Skip to main content

By Logan G. Harbaugh

One crucial step in implementing teleworking is to ensure that groups of remote users engaging in the same project can easily work together. Adopting a collaboration method that requires 48 hours’ notice to create a teleconference or that demands administrator intervention to create a new document tree will stifle productivity and, in all likelihood, cause users to circumvent the system.

Overly rigid collaboration policies can leave telecommuters frustrated. Avoiding this undesirable outcome is not really a function of choosing the right software, since most collaboration products–Google Docs, HyperOffice, MindJet, and SharePoint, to name a few–let users easily set up conferences, shared folders, and so forth. It’s more a function of how you set up and document your company’s procedures, which users you grant administrative rights to, and how much control your IT department exerts over the process.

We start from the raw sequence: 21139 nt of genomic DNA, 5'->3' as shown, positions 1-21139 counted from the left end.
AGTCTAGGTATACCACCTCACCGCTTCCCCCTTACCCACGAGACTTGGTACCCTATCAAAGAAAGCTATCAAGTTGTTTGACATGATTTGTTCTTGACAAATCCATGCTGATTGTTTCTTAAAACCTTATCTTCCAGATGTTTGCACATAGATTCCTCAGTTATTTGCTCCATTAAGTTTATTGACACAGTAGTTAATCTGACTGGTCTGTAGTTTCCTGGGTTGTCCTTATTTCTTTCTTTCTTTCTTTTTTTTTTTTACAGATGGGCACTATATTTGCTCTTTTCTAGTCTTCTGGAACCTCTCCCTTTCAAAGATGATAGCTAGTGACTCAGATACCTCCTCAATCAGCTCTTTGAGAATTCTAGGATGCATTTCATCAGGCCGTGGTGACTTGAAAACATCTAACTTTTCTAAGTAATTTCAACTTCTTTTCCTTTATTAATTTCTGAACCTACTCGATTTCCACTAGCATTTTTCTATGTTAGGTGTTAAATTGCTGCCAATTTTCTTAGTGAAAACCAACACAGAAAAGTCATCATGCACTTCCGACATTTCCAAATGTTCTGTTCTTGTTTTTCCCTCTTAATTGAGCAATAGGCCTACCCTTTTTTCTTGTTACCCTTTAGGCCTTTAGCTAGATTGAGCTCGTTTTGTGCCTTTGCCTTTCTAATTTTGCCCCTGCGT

If the process is too rigid, the ready availability of free, cloud-based alternatives will encourage users to make an end run around the obstruction, which can lead to a much greater loss of control than would have resulted from allowing users to make their own changes in the original software.

Even if you give users some freedom to create their own groups, start new document trees, or initiate teleconferences, you will still need to enforce security policies. To serve a widely dispersed workforce, communications must pass through the Internet and documents must reside in the cloud or on remote PCs, which makes properly setting up and following security protocols essential. Key considerations include ensuring that traffic between users is properly encrypted, making passwords long enough that hackers can’t easily guess them, and maintaining data stored on systems outside the company in encrypted form when it isn’t in use.

Logistically, confirming that the collaboration process is secure and efficient is more a matter of ensuring that the software you’ll be using is set up correctly than of adding supplemental hardware or software. Most collaboration tools offer encryption of any data being moved through SSL, access control to enforce strong passwords for users, and encryption of data stores. But everything has to be set up correctly, and you need to ensure that employees use the tools properly. They should not share passwords, for example, and they should clear data from public PCs after participating in group work.